Sunday, April 26, 2015

Preaching Jesus Christ - and Sharing the Broader Ministry

4th Sunday Easter - Year B - 2015

I love the stories of the Apostolic Age that we hear in the Acts of the Apostles and the Epistles.  They read like Tolkein’s Lord of the Rings trilogy or the Star Wars saga – telling the story of Christianity as if it were a great adventure.  And why not?  If we reflect on our own journeys, the twists and turns, the obstacles we navigate, the tough lessons we learn and seemingly impossible situations we survive, the Christian life truly is an adventure.

That’s why I love these stories from the Acts of the Apostles as we bask in the glory of Easter.  We see the adventures our early fathers in faith to carry the Gospel throughout the world.  Think about it – standing up like Peter did in today’s reading to preach the Gospel boldly, without fear – calling a spade a spade, challenging the culture and society, challenging leaders and followers alike, all for the purpose of preaching one message:  ‘Our good works or morality can’t save us – there is nothing under heaven that can save us except the name of Jesus Christ.’

How cool to be a part of that!!  Smack dab in the middle of Christianity’s spread to the ends of the Earth.  How awesome to be a real, substantive part of preaching the Good News of Jesus Christ!  What a privilege that would be!


Last week we began by reflecting how awesome it would have been to actually be witnesses to these things – and we realized that, indeed, we are witnesses to the life, death, resurrection and saving power of Jesus Christ.  In fact, if there are to be any witnesses to these things today, we are the witnesses.  Like those early disciples, we can only recognize Jesus in the breaking of the break – and when we recognize Him, we depart from the Mass with the command to Go and announce the Gospel of the Lord as witnesses to these things.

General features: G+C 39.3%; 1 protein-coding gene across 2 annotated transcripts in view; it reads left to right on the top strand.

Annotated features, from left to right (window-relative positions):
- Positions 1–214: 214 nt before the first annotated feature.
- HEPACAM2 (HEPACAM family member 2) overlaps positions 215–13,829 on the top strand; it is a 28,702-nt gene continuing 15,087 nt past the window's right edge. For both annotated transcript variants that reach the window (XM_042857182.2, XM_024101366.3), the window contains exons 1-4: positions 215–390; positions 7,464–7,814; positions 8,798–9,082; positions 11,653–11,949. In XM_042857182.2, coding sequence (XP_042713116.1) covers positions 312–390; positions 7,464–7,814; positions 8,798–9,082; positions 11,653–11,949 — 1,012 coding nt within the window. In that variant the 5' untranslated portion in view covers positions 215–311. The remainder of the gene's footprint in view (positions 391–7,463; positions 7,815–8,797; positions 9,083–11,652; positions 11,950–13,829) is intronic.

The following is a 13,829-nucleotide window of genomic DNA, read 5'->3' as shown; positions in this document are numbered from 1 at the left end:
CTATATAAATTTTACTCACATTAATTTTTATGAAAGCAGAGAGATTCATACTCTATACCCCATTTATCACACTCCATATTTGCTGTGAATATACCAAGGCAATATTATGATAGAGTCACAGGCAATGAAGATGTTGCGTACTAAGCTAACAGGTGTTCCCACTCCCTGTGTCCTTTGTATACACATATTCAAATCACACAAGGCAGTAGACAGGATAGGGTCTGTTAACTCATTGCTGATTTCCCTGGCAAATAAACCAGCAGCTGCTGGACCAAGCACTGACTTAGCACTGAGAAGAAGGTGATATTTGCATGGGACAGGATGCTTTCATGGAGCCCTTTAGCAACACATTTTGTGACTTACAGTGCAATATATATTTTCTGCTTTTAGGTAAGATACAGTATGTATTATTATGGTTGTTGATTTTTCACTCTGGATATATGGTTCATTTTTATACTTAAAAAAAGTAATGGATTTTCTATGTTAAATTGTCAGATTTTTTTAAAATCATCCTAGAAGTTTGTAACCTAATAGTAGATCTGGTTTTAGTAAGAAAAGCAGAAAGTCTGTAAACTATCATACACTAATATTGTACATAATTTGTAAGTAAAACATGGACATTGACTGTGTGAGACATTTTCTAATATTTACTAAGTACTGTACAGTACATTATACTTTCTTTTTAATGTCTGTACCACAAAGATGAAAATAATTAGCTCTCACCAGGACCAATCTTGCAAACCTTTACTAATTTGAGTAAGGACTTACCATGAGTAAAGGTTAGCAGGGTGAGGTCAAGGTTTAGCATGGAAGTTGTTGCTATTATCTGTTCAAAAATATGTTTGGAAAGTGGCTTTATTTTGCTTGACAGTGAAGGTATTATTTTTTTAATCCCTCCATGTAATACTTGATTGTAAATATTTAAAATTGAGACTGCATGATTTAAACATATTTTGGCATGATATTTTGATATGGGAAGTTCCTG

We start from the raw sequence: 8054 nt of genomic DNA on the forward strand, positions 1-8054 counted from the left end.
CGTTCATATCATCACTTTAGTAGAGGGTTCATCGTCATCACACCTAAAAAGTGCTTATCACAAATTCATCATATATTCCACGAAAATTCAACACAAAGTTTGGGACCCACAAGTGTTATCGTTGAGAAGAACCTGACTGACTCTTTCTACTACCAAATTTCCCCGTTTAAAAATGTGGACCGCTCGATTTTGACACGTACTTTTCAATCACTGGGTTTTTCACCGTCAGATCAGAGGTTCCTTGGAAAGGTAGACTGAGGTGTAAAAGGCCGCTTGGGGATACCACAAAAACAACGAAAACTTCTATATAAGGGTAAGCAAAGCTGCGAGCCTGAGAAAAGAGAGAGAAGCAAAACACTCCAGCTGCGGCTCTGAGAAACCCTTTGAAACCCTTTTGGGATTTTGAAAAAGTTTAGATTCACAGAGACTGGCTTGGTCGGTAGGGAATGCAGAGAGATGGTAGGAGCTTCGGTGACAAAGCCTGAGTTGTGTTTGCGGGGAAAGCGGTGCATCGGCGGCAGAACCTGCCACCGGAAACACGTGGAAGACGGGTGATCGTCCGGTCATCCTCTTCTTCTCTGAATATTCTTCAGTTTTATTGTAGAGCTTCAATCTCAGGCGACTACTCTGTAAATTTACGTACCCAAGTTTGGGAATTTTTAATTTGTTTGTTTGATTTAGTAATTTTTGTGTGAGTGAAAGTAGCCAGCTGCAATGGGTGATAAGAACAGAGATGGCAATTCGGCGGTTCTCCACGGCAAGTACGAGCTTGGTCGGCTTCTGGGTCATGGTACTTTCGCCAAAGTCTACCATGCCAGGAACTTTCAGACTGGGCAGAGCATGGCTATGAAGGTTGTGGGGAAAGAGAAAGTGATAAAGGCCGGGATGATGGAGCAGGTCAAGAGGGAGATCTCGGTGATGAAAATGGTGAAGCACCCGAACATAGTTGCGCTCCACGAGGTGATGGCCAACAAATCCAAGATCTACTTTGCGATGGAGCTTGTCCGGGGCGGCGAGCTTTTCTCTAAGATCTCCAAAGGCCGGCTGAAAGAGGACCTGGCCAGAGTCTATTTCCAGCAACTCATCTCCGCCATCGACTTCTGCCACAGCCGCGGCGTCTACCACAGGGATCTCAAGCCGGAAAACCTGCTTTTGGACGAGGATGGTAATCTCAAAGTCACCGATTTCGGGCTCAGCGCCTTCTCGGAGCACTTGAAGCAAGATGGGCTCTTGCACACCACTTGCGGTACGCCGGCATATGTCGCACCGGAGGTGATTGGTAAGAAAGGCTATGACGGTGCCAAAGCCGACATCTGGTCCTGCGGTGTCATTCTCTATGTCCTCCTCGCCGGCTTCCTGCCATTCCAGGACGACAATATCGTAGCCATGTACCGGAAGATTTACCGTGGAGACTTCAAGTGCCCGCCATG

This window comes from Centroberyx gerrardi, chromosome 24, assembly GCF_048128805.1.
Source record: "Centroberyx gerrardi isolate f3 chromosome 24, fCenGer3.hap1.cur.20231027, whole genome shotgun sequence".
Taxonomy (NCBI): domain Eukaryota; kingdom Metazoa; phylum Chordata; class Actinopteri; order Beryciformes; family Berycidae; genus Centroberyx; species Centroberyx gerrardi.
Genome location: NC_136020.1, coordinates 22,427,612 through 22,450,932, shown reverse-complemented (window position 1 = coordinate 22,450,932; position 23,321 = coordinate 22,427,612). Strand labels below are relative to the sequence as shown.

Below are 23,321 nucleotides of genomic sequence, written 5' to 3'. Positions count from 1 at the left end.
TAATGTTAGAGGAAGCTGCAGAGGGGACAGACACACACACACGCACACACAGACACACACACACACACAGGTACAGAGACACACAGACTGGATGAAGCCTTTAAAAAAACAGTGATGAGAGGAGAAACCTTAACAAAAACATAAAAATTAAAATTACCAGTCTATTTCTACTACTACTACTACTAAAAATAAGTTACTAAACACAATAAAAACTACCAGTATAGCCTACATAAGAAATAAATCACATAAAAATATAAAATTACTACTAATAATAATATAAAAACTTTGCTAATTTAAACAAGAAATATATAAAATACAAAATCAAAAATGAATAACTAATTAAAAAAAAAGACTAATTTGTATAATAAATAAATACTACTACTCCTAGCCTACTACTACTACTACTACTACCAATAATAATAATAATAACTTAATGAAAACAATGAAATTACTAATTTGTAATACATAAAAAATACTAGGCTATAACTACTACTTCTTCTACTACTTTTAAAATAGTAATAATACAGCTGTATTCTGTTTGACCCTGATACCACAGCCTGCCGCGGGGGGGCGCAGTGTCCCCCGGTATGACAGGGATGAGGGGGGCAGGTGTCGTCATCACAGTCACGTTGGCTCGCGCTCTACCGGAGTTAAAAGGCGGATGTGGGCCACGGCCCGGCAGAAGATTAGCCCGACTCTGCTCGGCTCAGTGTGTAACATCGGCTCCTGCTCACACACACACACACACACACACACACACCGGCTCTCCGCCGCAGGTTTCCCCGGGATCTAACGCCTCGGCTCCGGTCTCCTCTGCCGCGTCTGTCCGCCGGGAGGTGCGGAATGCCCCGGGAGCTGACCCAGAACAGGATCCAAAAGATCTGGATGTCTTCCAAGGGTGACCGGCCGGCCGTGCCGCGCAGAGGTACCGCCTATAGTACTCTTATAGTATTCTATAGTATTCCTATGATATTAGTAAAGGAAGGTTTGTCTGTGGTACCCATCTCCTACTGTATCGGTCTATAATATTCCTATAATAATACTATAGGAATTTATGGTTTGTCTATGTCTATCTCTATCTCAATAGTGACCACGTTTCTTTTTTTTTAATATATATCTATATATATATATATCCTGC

We also need to see that the great Acts of the Apostles aren’t merely stories of the past, but models for our continuation of the Christian saga.  You and I are called to stand up just as courageously in the world and proclaim to the whole human race that there is only one way to be saved – the stone so often rejected in the living of our lives must become the cornerstone – we must preach with Peter that salvation comes only though the name of Jesus.

The Church often invites us to recognize a second and just as important way that we’re called to participate in the continued unfolding of the Christian story.  It was part of how the whole growing Christian community shared in the mission in those first centuries as well, how the whole community shared in spreading the Gospel and caring for the sick and needy and marginalized of those times.  It was part of how they practiced loving their neighbors as Christ taught them.  They followed the example of Peter and Paul and others who preached and stood up for the Gospel wherever they went, and they shared from everything they had with the whole community of faith for the good of the Gospel.  “All who believed were together and had all things in common; they would sell their possessions and goods and distribute their proceeds to all, as any had need…And day by day the Lord added to their number those who were being saved.”  It seems that the Apostle Paul conducted what might be called an early ‘Diocesan Annual Appeal’ to gather the funds needed to support the work of the Church throughout the region.